Twenty-eight days before the launch of the Euro I predicted that “its introduction would be very successful” but dared to raise questions about its long term consequences and warned that “we would be confronted with substantial costs”, mostly because of the rigidity of prices and wages and of immobility of labour in the Euro-currency area. I was also aware and afraid of the inevitable sequence which was set into motion: monetary union – fiscal union – political union, and I asked “Do we really want a political union?”. My answer was that “Europe doesn’t need unification but liberal order”. My current views remain consistent with the views presented here eight years ago. I hope this is not due to my intellectual rigidity or sterility.

What has happened since December 1998? I see four main changes:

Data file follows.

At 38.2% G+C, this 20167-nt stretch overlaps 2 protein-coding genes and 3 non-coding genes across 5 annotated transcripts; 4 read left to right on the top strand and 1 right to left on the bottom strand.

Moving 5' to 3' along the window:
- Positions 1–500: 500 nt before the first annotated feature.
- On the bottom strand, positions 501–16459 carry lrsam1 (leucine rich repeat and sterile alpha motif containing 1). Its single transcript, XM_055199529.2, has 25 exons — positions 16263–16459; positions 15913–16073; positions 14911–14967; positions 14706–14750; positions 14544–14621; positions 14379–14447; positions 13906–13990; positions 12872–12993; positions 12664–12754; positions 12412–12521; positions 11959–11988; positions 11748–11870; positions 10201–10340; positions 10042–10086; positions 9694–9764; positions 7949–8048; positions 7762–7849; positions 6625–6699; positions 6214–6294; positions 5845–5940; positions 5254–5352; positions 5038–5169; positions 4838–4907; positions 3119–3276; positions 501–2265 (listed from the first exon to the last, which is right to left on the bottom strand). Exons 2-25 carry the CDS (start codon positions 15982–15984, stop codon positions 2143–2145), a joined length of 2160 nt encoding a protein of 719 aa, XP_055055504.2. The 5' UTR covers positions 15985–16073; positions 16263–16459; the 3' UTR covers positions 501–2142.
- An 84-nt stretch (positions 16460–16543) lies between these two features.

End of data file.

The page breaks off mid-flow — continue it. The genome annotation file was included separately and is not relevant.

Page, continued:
1. The Euro was successfully launched but I don’t agree with the prevailing interpretation that the launching itself was a convincing proof of the positive contribution of this monetary arrangement to – however defined – social welfare in the Euroarea. The costs – demonstrable, for example, in the European economic growth slowdown in the last years – have not been recognized. It has been politically incorrect to even suggest such a link (or correlation).

2. The EU has been considerably enlarged by accepting ten new member states, mostly former communist countries in Central and Eastern Europe. This increased the transaction costs of the EU ruling, decision-making, and complying with these rules and decisions. It also increased the EU´s democratic deficit.

3. The EU has continued – at an accelerated speed – to expand the number of pages of its legislation which now deals with almost every aspect of human life and human activities.

4. The ambitious attempt to accelerate the unification process in the EU by the Constitutional Treaty has been rejected but creeping unification goes on as if nothing happened.

Some of you might describe the situation differently but these are the main facts of the last eight years as I see them.